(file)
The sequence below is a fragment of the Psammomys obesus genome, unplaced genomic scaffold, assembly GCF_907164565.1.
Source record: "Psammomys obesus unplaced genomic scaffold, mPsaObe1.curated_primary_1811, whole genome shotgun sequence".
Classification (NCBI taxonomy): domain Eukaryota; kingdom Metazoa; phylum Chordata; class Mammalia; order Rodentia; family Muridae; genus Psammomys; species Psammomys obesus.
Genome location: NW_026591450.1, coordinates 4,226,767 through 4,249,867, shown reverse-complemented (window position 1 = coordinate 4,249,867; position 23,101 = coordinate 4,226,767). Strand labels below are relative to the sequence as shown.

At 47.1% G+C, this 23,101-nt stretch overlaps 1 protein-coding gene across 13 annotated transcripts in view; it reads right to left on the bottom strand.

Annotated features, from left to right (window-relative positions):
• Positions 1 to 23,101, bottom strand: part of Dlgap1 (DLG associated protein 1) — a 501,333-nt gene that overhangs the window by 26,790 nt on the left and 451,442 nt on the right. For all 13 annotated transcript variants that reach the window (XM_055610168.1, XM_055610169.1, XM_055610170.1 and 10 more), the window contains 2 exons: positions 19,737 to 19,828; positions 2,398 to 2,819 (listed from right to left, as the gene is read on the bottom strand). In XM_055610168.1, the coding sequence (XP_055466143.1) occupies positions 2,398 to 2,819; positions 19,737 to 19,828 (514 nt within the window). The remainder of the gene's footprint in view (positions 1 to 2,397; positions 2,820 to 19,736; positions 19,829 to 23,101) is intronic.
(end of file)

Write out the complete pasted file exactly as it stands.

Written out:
The sequence below is a fragment of the Psammomys obesus genome, unplaced genomic scaffold, assembly GCF_907164565.1.
Source record: "Psammomys obesus unplaced genomic scaffold, mPsaObe1.curated_primary_1811, whole genome shotgun sequence".
Classification (NCBI taxonomy): domain Eukaryota; kingdom Metazoa; phylum Chordata; class Mammalia; order Rodentia; family Muridae; genus Psammomys; species Psammomys obesus.
Genome location: NW_026591450.1, coordinates 4,226,767 through 4,249,867, shown reverse-complemented (window position 1 = coordinate 4,249,867; position 23,101 = coordinate 4,226,767). Strand labels below are relative to the sequence as shown.

At 47.1% G+C, this 23,101-nt stretch overlaps 1 protein-coding gene across 13 annotated transcripts in view; it reads right to left on the bottom strand.

Annotated features, from left to right (window-relative positions):
• Positions 1 to 23,101, bottom strand: part of Dlgap1 (DLG associated protein 1) — a 501,333-nt gene that overhangs the window by 26,790 nt on the left and 451,442 nt on the right. For all 13 annotated transcript variants that reach the window (XM_055610168.1, XM_055610169.1, XM_055610170.1 and 10 more), the window contains 2 exons: positions 19,737 to 19,828; positions 2,398 to 2,819 (listed from right to left, as the gene is read on the bottom strand). In XM_055610168.1, the coding sequence (XP_055466143.1) occupies positions 2,398 to 2,819; positions 19,737 to 19,828 (514 nt within the window). The remainder of the gene's footprint in view (positions 1 to 2,397; positions 2,820 to 19,736; positions 19,829 to 23,101) is intronic.